City region’s move deals blow to industry amid wider discontent in regions
Greater Manchester will effectively ban fracking as part of its effort to become carbon neutral by 2038, in a setback for the controversial industry.
The region’s mayor, Andy Burnham, said the combined authority would put planning measures in place that create “a presumption” against fracking for shale gas.
“It’s about embracing the future, not the past. Cities like Greater Manchester need to join the group of leading cities on the world stage that are driving fast towards carbon neutrality,” Burnham told the Guardian.
“That is a big challenge and it must be embraced wholeheartedly and it means a full commitment to renewable energy and not half measures and not clinging on to processes that hark back to a past.”
London is finalising a similar scheme and Manchester’s announcement, which comes into force on Monday, comes amid a wave of discontent among local councils – including Tory controlled authorities – which experts warn could kill off the government’s plans.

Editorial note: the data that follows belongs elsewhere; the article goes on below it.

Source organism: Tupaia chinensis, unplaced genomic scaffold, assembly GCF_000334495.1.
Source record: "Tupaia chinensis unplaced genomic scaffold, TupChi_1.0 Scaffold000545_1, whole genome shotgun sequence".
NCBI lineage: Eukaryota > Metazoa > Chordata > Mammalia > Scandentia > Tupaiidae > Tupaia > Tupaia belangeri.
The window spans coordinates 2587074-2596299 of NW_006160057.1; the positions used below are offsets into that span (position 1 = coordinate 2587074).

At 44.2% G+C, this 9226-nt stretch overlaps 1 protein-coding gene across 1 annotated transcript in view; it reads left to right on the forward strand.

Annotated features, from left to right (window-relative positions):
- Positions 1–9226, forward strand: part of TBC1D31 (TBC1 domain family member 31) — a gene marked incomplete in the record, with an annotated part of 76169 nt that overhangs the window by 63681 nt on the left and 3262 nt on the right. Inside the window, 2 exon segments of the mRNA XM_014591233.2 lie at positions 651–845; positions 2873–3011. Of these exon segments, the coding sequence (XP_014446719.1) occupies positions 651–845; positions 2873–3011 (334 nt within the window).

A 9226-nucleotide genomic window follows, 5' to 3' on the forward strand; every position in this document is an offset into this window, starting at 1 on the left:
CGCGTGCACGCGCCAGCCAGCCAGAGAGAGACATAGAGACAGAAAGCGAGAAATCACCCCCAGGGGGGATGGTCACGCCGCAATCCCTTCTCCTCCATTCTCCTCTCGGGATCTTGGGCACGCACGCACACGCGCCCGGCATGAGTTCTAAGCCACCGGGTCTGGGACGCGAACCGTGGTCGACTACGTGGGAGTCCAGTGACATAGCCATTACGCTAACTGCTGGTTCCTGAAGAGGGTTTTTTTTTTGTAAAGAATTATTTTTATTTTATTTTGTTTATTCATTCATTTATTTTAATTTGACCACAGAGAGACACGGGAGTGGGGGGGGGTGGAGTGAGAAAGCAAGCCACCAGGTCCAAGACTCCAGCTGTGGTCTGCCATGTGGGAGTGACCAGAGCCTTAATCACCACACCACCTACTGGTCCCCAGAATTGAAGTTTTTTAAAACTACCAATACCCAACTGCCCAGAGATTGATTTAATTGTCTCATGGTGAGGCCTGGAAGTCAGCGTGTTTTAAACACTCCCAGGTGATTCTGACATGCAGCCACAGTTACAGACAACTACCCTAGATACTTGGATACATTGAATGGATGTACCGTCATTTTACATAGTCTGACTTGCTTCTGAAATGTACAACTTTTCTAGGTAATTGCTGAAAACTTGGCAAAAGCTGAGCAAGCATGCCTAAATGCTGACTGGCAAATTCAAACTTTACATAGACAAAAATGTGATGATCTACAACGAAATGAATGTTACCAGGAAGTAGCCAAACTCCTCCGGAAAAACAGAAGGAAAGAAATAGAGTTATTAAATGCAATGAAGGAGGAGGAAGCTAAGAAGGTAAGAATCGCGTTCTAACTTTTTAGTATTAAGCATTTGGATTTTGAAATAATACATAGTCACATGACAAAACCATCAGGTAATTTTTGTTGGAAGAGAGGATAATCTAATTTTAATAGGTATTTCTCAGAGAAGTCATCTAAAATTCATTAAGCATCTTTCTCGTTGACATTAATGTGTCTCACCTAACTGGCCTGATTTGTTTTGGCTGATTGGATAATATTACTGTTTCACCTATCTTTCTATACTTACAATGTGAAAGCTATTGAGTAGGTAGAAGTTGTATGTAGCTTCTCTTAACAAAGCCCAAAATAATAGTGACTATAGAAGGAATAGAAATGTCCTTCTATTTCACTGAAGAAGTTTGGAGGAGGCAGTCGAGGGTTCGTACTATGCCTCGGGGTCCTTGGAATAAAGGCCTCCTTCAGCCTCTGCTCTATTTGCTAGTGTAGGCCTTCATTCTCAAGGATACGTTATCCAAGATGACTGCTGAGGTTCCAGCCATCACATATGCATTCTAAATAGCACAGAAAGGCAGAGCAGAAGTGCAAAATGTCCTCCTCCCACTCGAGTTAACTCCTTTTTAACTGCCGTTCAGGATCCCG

Burnham said council leaders had looked at what happened in nearby Lancashire, where fracking started in October at Preston New Road near Blackpool against the will of the local authority following a government intervention.
The energy firm Cuadrilla was forced to pause operations three times in the run-up to Christmas after drilling caused small earthquakes that breached legal limits.
“For the legal limits to be breached so regularly is a worry, isn’t it?” Burnham said. “It’s hard to know what damage is being done and the effect that is having on groundwater and all of those other issues that emerge.
“It’s even more worrying in Greater Manchester, which is a much more urban place, where there is more contaminated land, more mineshafts. This is an industry which hasn’t proven its case. In fact the opposite.”'
Read more: Greater Manchester tells fracking firms they are not welcome